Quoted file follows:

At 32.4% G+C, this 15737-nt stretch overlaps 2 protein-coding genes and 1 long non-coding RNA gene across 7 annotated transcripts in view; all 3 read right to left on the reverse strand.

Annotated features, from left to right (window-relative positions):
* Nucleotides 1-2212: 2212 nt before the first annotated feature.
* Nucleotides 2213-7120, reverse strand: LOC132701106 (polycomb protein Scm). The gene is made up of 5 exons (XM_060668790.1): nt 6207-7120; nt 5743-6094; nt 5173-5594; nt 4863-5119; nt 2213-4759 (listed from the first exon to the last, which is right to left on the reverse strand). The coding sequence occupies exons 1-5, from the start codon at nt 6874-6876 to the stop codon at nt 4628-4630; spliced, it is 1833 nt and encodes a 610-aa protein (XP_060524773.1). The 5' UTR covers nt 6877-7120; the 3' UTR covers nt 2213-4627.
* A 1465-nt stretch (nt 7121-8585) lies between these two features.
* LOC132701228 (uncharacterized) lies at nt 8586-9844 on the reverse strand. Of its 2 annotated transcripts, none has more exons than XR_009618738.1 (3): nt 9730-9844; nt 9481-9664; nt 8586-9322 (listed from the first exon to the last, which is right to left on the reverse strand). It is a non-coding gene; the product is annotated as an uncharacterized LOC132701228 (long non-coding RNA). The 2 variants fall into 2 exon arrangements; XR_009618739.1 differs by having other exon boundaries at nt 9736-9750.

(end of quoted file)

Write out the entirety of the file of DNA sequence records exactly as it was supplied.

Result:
At 32.4% G+C, this 15737-nt stretch overlaps 2 protein-coding genes and 1 long non-coding RNA gene across 7 annotated transcripts in view; all 3 read right to left on the reverse strand.

Annotated features, from left to right (window-relative positions):
* Nucleotides 1-2212: 2212 nt before the first annotated feature.
* Nucleotides 2213-7120, reverse strand: LOC132701106 (polycomb protein Scm). The gene is made up of 5 exons (XM_060668790.1): nt 6207-7120; nt 5743-6094; nt 5173-5594; nt 4863-5119; nt 2213-4759 (listed from the first exon to the last, which is right to left on the reverse strand). The coding sequence occupies exons 1-5, from the start codon at nt 6874-6876 to the stop codon at nt 4628-4630; spliced, it is 1833 nt and encodes a 610-aa protein (XP_060524773.1). The 5' UTR covers nt 6877-7120; the 3' UTR covers nt 2213-4627.
* A 1465-nt stretch (nt 7121-8585) lies between these two features.
* LOC132701228 (uncharacterized) lies at nt 8586-9844 on the reverse strand. Of its 2 annotated transcripts, none has more exons than XR_009618738.1 (3): nt 9730-9844; nt 9481-9664; nt 8586-9322 (listed from the first exon to the last, which is right to left on the reverse strand). It is a non-coding gene; the product is annotated as an uncharacterized LOC132701228 (long non-coding RNA). The 2 variants fall into 2 exon arrangements; XR_009618739.1 differs by having other exon boundaries at nt 9736-9750.